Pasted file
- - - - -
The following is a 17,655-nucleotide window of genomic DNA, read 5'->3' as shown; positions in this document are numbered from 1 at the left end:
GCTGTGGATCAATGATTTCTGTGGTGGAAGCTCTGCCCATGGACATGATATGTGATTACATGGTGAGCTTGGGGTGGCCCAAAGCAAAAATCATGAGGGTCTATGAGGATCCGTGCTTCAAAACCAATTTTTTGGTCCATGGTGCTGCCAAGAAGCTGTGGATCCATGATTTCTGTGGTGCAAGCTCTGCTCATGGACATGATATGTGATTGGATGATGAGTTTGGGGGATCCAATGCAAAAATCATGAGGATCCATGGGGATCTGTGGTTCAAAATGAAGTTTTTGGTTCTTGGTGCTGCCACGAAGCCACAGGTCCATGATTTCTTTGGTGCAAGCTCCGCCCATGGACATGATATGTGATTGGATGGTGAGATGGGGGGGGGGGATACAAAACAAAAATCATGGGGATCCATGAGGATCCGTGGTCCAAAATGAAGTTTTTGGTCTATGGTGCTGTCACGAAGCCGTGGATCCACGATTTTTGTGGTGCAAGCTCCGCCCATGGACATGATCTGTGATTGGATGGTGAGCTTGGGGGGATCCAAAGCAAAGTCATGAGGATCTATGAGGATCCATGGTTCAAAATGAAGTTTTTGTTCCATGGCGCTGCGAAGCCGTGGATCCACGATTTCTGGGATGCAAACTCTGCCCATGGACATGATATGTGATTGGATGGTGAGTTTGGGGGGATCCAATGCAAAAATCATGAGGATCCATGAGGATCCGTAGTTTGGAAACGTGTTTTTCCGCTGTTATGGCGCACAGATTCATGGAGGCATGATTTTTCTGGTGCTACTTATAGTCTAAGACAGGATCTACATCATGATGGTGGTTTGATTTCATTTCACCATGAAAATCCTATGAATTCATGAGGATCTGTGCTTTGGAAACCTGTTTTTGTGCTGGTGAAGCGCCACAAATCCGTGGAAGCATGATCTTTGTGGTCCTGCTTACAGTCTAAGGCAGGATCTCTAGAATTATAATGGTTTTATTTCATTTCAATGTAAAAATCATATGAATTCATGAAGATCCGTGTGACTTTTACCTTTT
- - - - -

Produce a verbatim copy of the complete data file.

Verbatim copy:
The following is a 17,655-nucleotide window of genomic DNA, read 5'->3' as shown; positions in this document are numbered from 1 at the left end:
GCTGTGGATCAATGATTTCTGTGGTGGAAGCTCTGCCCATGGACATGATATGTGATTACATGGTGAGCTTGGGGTGGCCCAAAGCAAAAATCATGAGGGTCTATGAGGATCCGTGCTTCAAAACCAATTTTTTGGTCCATGGTGCTGCCAAGAAGCTGTGGATCCATGATTTCTGTGGTGCAAGCTCTGCTCATGGACATGATATGTGATTGGATGATGAGTTTGGGGGATCCAATGCAAAAATCATGAGGATCCATGGGGATCTGTGGTTCAAAATGAAGTTTTTGGTTCTTGGTGCTGCCACGAAGCCACAGGTCCATGATTTCTTTGGTGCAAGCTCCGCCCATGGACATGATATGTGATTGGATGGTGAGATGGGGGGGGGGGATACAAAACAAAAATCATGGGGATCCATGAGGATCCGTGGTCCAAAATGAAGTTTTTGGTCTATGGTGCTGTCACGAAGCCGTGGATCCACGATTTTTGTGGTGCAAGCTCCGCCCATGGACATGATCTGTGATTGGATGGTGAGCTTGGGGGGATCCAAAGCAAAGTCATGAGGATCTATGAGGATCCATGGTTCAAAATGAAGTTTTTGTTCCATGGCGCTGCGAAGCCGTGGATCCACGATTTCTGGGATGCAAACTCTGCCCATGGACATGATATGTGATTGGATGGTGAGTTTGGGGGGATCCAATGCAAAAATCATGAGGATCCATGAGGATCCGTAGTTTGGAAACGTGTTTTTCCGCTGTTATGGCGCACAGATTCATGGAGGCATGATTTTTCTGGTGCTACTTATAGTCTAAGACAGGATCTACATCATGATGGTGGTTTGATTTCATTTCACCATGAAAATCCTATGAATTCATGAGGATCTGTGCTTTGGAAACCTGTTTTTGTGCTGGTGAAGCGCCACAAATCCGTGGAAGCATGATCTTTGTGGTCCTGCTTACAGTCTAAGGCAGGATCTCTAGAATTATAATGGTTTTATTTCATTTCAATGTAAAAATCATATGAATTCATGAAGATCCGTGTGACTTTTACCTTTT